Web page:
Electron self exchange reactions of electroactive ionic liquid and nanoparticle materials Public Deposited

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  • March 20, 2019
Creator
  • Weaver, Joshua E.F.
    • Affiliation: College of Arts and Sciences, Department of Chemistry
Abstract
  • Chapter One is a basic introduction to the background and basic chemistry of both ionic liquid and gold nanoparticle materials. This chapter sets in place many concepts that are expanded upon in greater detail in later chapters. Chapter Two contains the synthesis and electrochemical analysis of a series of redox functionalized phosphonium ionic liquid materials. These materials were synthesized and characterized using NMR (1H, 13C, and 31P) and mass spectroscopy by Paul Ragogna's laboratory at the University of Western Ontario. Solution and neat melt electrochemistry (including cyclic voltammetry, chronoamperometry, and AC Impedance) was carried out to characterize the electrochemical behavior of these compounds and compare them to previous studies of other similar molecules. Chapter Three contains the successful synthesis of redox functionalized dendritic ionic liquids base on tris(2-aminoethyl)amine, poly(propylene imine) (PPI), and polyamidoamine (PAMAM) dendrimers. These redox functionalized dendritic ionic liquid materials were analyzed using NMR, mass spectroscopy, and solution and solid state electrochemistry. Despite the high melting points of these materials, electrochemical data was obtained for some neat materials at elevated temperatures and some were obtained using a special CO2 plasticization method. Chapter Four contains the use of the updated Au25(SCH2CH2Ph)18 synthesis, ligand exchange of Au25(L)18 nanoparticles, and the ligand effects on electron self exchange kinetics in solid state mixed valency films. The updated synthetic method has proven to be of great consequence by significantly increasing nanoparticle yield, purity, and ease of synthesis. MALDI data is presented to show purity of the materials and also to accurately show the extent of ligand exchange achieved. Linear sweep voltammetry was used to measure conductivity in solid state films of nanoparticles over the temperature range -10 degrees C to 30 degrees C with various para-substituted (electron withdrawing, donating, or neutral) mercaptobenzene ligands. The results of the solid state linear sweep measurements are also compared to a short study of the same ligand effect measured using AC impedance data. The results of this study indicate that nanoparticle film conductivity may be tuned by careful ligand selection.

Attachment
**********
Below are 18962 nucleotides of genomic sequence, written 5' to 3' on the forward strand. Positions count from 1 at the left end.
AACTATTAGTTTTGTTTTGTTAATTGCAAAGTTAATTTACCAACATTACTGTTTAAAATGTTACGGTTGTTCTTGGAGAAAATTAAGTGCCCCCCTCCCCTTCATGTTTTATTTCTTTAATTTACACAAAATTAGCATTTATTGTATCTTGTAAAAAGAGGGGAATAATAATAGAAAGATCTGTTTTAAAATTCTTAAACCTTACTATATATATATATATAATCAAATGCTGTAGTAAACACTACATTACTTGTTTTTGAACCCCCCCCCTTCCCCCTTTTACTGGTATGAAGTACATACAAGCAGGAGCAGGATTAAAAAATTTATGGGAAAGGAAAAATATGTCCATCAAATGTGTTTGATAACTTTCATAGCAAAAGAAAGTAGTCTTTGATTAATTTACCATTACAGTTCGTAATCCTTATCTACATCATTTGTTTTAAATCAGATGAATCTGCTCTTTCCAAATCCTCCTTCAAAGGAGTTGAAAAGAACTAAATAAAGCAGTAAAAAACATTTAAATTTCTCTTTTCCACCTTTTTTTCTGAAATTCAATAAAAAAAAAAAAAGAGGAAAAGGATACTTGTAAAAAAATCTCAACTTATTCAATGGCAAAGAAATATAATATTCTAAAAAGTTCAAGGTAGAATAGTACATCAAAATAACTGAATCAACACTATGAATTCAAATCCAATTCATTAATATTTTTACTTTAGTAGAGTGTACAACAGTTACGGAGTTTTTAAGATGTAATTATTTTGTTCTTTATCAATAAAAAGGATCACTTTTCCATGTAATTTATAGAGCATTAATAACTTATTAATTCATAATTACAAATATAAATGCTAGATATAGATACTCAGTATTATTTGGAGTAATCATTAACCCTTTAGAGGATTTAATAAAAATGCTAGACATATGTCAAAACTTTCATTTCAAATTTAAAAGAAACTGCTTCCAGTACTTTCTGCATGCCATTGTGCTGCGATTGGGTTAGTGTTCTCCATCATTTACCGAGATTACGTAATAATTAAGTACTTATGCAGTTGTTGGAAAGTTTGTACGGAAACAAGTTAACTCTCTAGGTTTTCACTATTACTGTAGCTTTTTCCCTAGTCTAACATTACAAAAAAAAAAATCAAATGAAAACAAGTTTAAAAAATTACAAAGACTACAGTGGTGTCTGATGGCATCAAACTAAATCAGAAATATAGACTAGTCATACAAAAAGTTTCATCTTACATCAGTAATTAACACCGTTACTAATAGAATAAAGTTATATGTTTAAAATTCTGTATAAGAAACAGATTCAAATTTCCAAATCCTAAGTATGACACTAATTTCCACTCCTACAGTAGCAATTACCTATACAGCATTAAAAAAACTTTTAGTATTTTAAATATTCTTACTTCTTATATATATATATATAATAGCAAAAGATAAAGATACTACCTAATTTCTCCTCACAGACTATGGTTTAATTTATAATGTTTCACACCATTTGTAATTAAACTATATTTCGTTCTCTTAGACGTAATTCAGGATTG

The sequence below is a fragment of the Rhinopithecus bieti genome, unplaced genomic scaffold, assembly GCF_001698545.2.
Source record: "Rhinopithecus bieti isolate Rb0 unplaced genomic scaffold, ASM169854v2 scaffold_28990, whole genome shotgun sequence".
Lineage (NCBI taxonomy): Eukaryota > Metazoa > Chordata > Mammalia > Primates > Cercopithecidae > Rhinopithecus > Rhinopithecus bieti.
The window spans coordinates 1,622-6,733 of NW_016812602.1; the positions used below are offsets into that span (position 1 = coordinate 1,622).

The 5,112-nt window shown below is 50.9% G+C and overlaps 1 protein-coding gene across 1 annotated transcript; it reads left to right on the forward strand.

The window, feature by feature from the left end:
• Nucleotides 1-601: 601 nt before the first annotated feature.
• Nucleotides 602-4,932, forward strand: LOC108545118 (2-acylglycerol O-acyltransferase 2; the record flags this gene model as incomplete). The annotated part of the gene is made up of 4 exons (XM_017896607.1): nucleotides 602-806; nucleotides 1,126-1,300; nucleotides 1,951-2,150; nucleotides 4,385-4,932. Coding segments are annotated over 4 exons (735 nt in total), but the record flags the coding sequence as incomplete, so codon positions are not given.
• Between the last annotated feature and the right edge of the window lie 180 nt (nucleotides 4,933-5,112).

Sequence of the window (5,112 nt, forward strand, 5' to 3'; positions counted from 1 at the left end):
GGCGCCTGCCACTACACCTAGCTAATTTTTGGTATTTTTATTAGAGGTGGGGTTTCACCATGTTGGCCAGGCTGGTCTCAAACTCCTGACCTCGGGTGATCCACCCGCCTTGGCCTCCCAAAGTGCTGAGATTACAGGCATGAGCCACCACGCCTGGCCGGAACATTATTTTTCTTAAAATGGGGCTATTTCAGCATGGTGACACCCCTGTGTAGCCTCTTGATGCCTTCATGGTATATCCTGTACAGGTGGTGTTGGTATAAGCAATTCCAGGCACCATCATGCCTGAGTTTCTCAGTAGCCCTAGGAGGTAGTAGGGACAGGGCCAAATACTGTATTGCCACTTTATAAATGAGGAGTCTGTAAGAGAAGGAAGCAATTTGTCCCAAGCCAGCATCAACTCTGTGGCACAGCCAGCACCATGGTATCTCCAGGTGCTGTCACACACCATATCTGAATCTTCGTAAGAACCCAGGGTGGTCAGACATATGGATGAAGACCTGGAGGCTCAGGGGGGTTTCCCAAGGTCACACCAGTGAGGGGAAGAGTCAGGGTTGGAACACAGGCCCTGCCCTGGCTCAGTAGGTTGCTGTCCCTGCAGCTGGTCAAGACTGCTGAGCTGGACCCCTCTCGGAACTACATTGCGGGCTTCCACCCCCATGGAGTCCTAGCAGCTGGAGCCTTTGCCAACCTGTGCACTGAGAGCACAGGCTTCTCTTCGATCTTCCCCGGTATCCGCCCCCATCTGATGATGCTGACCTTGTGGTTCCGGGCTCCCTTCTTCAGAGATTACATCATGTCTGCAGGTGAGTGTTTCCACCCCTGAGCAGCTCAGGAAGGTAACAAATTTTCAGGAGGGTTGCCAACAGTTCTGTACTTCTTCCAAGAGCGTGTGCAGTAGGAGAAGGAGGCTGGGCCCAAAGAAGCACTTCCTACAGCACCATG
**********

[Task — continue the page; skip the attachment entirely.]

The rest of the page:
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  • "... in partial fulfillment of the requirements for the degree of Doctor of Philosophy in the Department of Chemistry."
Advisor
  • Murray, Royce W.
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  • Chapel Hill, NC
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  • Open access
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